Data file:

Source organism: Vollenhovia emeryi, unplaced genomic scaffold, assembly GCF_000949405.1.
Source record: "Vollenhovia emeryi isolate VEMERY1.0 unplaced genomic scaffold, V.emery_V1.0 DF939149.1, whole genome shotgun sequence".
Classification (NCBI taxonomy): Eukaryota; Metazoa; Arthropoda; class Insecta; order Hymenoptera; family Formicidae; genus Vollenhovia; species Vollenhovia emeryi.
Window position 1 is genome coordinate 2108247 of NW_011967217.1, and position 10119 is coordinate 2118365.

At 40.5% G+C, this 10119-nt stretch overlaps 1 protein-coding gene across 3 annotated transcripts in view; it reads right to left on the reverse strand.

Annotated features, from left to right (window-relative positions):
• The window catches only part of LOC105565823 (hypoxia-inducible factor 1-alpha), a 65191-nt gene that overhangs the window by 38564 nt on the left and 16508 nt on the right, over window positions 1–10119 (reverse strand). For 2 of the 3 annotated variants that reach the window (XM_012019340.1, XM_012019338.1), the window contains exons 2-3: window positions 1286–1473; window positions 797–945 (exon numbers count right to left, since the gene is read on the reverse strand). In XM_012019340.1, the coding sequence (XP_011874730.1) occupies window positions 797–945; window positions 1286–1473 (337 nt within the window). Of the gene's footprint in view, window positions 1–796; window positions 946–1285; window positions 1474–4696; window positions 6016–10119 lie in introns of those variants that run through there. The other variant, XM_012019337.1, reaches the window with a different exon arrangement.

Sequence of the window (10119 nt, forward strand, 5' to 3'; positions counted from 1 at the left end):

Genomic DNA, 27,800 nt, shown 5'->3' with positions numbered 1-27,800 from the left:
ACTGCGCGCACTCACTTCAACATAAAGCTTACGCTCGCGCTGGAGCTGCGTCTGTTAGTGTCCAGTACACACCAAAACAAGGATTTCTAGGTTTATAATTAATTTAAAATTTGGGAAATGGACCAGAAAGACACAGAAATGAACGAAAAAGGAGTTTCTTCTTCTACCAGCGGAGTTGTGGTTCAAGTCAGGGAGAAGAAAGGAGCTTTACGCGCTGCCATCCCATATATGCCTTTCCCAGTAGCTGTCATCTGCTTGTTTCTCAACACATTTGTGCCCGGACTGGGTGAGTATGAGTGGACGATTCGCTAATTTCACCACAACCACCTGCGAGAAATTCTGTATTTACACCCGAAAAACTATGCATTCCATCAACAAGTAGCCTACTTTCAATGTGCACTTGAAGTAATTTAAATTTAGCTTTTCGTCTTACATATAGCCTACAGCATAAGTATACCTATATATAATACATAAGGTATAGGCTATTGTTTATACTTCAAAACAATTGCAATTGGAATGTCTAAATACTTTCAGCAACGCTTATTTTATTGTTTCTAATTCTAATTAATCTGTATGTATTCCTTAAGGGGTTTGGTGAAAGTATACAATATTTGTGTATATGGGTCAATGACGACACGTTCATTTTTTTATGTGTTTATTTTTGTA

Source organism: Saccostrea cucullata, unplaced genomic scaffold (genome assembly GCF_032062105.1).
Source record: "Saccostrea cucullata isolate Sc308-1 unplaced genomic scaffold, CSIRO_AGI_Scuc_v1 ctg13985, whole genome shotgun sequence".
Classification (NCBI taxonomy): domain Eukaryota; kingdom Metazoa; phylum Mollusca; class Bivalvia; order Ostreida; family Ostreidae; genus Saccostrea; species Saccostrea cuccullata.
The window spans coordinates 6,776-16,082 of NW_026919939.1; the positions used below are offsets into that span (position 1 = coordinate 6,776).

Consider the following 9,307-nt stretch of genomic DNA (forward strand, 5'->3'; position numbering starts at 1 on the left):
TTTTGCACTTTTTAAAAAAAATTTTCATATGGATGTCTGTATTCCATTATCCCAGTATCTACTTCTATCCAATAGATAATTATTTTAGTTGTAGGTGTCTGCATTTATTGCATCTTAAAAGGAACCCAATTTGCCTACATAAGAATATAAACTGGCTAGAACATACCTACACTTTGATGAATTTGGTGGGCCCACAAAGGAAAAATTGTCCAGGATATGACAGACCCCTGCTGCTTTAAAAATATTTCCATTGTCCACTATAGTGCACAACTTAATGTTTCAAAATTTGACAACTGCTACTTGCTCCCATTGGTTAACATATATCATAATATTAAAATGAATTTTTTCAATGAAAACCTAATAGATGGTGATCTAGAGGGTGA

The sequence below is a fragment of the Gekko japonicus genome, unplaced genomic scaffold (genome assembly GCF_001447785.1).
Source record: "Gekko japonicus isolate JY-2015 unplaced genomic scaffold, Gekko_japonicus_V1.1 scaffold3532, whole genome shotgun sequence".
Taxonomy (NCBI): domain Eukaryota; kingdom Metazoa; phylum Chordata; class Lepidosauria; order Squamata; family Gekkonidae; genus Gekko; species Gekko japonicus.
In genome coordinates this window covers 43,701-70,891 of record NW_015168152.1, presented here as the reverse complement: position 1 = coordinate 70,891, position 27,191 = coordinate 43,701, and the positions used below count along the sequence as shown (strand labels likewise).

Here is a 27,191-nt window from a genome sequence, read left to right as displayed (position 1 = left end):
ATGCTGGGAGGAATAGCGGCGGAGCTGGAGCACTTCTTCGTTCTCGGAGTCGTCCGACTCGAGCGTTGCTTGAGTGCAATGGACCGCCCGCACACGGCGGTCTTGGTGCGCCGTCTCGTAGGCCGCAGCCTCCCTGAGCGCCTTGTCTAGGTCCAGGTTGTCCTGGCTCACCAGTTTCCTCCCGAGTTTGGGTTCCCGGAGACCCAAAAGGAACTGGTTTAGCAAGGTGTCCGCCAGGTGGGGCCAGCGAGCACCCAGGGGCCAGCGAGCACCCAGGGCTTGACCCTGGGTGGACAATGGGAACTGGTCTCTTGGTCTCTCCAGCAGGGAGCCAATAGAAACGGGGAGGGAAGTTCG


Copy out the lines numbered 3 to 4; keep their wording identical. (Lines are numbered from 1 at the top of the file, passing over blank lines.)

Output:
Classification (NCBI taxonomy): Eukaryota; Metazoa; Arthropoda; class Insecta; order Hymenoptera; family Formicidae; genus Vollenhovia; species Vollenhovia emeryi.
Window position 1 is genome coordinate 2108247 of NW_011967217.1, and position 10119 is coordinate 2118365.